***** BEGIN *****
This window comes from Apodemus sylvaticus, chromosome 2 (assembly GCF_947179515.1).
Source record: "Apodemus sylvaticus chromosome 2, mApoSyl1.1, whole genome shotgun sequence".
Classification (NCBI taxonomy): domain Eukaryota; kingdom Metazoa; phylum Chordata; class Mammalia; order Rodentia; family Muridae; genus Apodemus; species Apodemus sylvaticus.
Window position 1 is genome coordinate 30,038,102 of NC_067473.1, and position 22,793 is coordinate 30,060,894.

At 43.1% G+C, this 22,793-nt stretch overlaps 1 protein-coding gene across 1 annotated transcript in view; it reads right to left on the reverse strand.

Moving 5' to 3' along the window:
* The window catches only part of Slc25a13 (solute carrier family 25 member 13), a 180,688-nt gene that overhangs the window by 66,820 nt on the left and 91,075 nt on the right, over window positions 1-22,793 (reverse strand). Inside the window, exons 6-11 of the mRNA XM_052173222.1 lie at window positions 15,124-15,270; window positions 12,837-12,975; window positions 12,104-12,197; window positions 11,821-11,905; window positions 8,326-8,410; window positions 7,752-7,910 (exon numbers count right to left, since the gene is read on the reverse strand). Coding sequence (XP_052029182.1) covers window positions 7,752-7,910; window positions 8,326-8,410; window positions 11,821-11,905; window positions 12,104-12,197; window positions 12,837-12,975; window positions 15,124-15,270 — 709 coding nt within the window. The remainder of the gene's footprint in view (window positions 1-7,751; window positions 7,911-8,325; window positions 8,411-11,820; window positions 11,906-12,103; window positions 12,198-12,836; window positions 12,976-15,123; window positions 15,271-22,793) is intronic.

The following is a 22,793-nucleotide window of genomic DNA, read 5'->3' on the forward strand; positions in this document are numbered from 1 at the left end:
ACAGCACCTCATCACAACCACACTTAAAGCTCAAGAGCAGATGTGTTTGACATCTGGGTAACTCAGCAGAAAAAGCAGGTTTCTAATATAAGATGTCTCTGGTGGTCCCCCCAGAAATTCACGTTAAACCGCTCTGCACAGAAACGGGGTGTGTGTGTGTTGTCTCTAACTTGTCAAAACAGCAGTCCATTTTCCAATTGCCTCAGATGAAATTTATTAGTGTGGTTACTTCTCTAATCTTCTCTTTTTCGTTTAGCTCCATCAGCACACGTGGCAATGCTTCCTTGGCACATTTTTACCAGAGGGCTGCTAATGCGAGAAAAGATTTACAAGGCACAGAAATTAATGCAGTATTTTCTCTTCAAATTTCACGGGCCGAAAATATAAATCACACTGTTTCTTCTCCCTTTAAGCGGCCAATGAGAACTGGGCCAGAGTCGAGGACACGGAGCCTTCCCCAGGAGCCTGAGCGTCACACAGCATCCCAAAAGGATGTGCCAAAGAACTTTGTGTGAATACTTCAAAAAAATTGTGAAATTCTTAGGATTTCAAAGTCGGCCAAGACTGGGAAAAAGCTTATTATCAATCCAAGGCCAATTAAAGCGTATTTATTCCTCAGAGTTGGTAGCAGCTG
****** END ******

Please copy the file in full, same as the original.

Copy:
This window comes from Apodemus sylvaticus, chromosome 2 (assembly GCF_947179515.1).
Source record: "Apodemus sylvaticus chromosome 2, mApoSyl1.1, whole genome shotgun sequence".
Classification (NCBI taxonomy): domain Eukaryota; kingdom Metazoa; phylum Chordata; class Mammalia; order Rodentia; family Muridae; genus Apodemus; species Apodemus sylvaticus.
Window position 1 is genome coordinate 30,038,102 of NC_067473.1, and position 22,793 is coordinate 30,060,894.

At 43.1% G+C, this 22,793-nt stretch overlaps 1 protein-coding gene across 1 annotated transcript in view; it reads right to left on the reverse strand.

Moving 5' to 3' along the window:
* The window catches only part of Slc25a13 (solute carrier family 25 member 13), a 180,688-nt gene that overhangs the window by 66,820 nt on the left and 91,075 nt on the right, over window positions 1-22,793 (reverse strand). Inside the window, exons 6-11 of the mRNA XM_052173222.1 lie at window positions 15,124-15,270; window positions 12,837-12,975; window positions 12,104-12,197; window positions 11,821-11,905; window positions 8,326-8,410; window positions 7,752-7,910 (exon numbers count right to left, since the gene is read on the reverse strand). Coding sequence (XP_052029182.1) covers window positions 7,752-7,910; window positions 8,326-8,410; window positions 11,821-11,905; window positions 12,104-12,197; window positions 12,837-12,975; window positions 15,124-15,270 — 709 coding nt within the window. The remainder of the gene's footprint in view (window positions 1-7,751; window positions 7,911-8,325; window positions 8,411-11,820; window positions 11,906-12,103; window positions 12,198-12,836; window positions 12,976-15,123; window positions 15,271-22,793) is intronic.

The following is a 22,793-nucleotide window of genomic DNA, read 5'->3' on the forward strand; positions in this document are numbered from 1 at the left end:
ACAGCACCTCATCACAACCACACTTAAAGCTCAAGAGCAGATGTGTTTGACATCTGGGTAACTCAGCAGAAAAAGCAGGTTTCTAATATAAGATGTCTCTGGTGGTCCCCCCAGAAATTCACGTTAAACCGCTCTGCACAGAAACGGGGTGTGTGTGTGTTGTCTCTAACTTGTCAAAACAGCAGTCCATTTTCCAATTGCCTCAGATGAAATTTATTAGTGTGGTTACTTCTCTAATCTTCTCTTTTTCGTTTAGCTCCATCAGCACACGTGGCAATGCTTCCTTGGCACATTTTTACCAGAGGGCTGCTAATGCGAGAAAAGATTTACAAGGCACAGAAATTAATGCAGTATTTTCTCTTCAAATTTCACGGGCCGAAAATATAAATCACACTGTTTCTTCTCCCTTTAAGCGGCCAATGAGAACTGGGCCAGAGTCGAGGACACGGAGCCTTCCCCAGGAGCCTGAGCGTCACACAGCATCCCAAAAGGATGTGCCAAAGAACTTTGTGTGAATACTTCAAAAAAATTGTGAAATTCTTAGGATTTCAAAGTCGGCCAAGACTGGGAAAAAGCTTATTATCAATCCAAGGCCAATTAAAGCGTATTTATTCCTCAGAGTTGGTAGCAGCTG